Easter honors Christ’s legacy, the Father’s will

Father John A. Kiley

An ancient mausoleum lies within the heart of the Church of the Holy Sepulchre in Jerusalem. Although only a flight of stairs away from the enshrined tip of Mount Calvary, the age-old tomb is venerated by Catholic and Orthodox Christians as the site of Jesus Christ’s resurrection from the dead. Holy Mass may be offered on the very stone slab that sealed Jesus’ fate on Good Friday and that was thrown to one side on Easter Sunday. It is indeed a hallowed spot.
A much more modern twist has been generated by some pilgrims to the Holy Land who consider a rock-cut tomb unearthed in 1867 to be the site of the burial and resurrection of Jesus. The Garden Tomb, as it is sweetly called, does better present a reflective yet still ancient sight much more than the traditional but “architecturally altered and time-damaged” tomb within the very busy Holy Sepulchre church on Calvary hill. And St. John’s Gospel account does indeed state: “Now in the place where he was crucified there was a garden; and in the garden a new sepulchre, wherein no one was ever laid (Jn 19:41).” Alas, much of the Garden Tomb is dated from the 7th century before Christ which contradicts the Gospel account which states that Jesus was laid in a “new” tomb carved out of rock. Since 1894, the Garden Tomb and its surrounding park have been maintained as a place of Protestant prayer and reflection by an alliance of Evangelical churches. The environment is indeed much more meditative and contemplative than the tourist -thronged Sepulchre church.
Archaeological facts notwithstanding, there is something very appropriate and quite symbolic about Jesus returning from the dead in the midst of a garden. After all, didn’t the whole saga of sin and redemption begin in a garden, amid Eden’s flowery stems and fruit filled branches? Through Christ, salvation history has happily come full circle. Adam and Eve brought a curse upon mankind through their selfish disobedience. Now Jesus Christ earns redemption for mankind through his selfless compliance with the Father’s mysterious providence. Adam and Eve’s sad encounter at the tree of life is undone by Christ’s noble sacrifice on the tree of death. History is reversed and hope is reborn.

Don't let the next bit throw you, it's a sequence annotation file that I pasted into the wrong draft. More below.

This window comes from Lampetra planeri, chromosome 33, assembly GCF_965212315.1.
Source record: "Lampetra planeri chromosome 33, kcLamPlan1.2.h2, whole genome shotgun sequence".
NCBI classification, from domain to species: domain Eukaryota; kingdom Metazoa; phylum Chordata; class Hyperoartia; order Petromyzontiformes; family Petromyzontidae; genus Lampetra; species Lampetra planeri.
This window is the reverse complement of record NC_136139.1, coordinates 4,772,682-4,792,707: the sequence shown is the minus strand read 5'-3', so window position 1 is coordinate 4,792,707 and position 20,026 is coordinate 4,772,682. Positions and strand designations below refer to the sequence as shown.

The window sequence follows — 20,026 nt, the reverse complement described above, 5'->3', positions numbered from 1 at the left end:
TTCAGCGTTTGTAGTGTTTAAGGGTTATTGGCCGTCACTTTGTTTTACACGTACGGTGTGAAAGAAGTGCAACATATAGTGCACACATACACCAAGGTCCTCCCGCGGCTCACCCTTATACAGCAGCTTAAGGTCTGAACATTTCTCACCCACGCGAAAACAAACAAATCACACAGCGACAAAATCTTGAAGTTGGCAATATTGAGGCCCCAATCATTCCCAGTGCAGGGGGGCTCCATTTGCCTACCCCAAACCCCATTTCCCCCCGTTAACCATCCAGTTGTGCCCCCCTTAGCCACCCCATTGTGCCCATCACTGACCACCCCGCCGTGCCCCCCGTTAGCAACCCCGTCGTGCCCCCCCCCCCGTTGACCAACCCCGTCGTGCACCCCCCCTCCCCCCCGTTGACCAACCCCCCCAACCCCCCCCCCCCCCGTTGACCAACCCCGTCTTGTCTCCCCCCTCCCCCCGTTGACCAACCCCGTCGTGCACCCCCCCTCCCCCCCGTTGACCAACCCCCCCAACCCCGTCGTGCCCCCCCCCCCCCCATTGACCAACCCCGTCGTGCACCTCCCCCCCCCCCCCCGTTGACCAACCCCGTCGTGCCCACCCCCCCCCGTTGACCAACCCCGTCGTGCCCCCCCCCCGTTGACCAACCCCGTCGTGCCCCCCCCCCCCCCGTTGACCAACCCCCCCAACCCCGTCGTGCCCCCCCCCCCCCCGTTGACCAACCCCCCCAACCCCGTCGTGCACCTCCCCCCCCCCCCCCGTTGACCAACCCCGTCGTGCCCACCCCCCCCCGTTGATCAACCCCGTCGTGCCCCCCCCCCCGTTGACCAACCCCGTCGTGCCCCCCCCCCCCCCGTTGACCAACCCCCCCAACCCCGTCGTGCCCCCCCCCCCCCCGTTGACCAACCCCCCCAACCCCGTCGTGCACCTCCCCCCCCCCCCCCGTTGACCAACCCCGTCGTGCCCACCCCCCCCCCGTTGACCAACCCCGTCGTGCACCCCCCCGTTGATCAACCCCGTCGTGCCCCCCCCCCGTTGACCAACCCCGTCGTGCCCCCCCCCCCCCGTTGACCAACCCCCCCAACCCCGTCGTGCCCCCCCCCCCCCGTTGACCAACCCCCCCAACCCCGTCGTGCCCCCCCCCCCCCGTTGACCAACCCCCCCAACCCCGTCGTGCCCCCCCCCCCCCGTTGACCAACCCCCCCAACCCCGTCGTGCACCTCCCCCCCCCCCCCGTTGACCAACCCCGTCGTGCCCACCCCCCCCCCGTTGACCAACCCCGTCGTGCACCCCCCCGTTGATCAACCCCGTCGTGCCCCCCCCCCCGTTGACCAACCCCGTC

The hapless Eve and the unlucky Adam appreciated only the immediate results of their risky behavior: “The woman saw that the tree was good for food and pleasing to the eyes, and the tree was desirable for gaining wisdom. So she took some of its fruit and ate it; and she also gave some to her husband, who was with her, and he ate it.” Our first parents’ supernatural nearsightedness was their undoing; they failed to grasp the big picture which would have ranked God’s Will ahead of their own inclinations. Jesus, on the other hand, was entirely attuned to the Will of his Father, even at the expense of his own well-being. The first couple opted for the path of indulgence: “good for food…pleasing to the eye…desirable for wisdom.” The Savior prudently and providentially accepted the way of sacrifice: “Father, into your hands I commend my spirit.”
The fruit of Adam and Eve’s unhappy garden experience is the universal human inheritance of an innate selfishness that has come to be called Original Sin. Mankind finds it very easy to get immersed in the immediate moment which sometimes could lead to serious sin and more often than not results in a vast waste of time. The remedy for this spiritual myopia is, of course, the virtue of faith. Jesus on the Cross was concerned not with his own immediate suffering but with the broader picture that was the Will of his heavenly Father. Christ’s appreciation that God’s eternal plan of truth and love would outweigh any immediate good that coming down from the Cross might effect allowed him to survive those agonizing hours on Calvary. Christ as Son of God had an innate faith in the reality of those “things to be hoped for” and those “things unseen,” to use St. Paul’s happy phrases. The Christian life well-led allows these “hoped for” and “unseen” things to grow evermore real and compelling. It was his keen vision of eternity, his faith in God’s ultimate plan, that sustained Christ on the Cross. And it is this same keen vision that, through the Church, is Christ’s legacy to the believing world.
A faith-filled and faithful believing community, which the Church is called to be, is the greatest tribute afforded to the work of Christ and the wonder of Easter. Easter marks mankind’s second chance to be steadfast sons and reliable daughters keenly intent on their Father’s Will.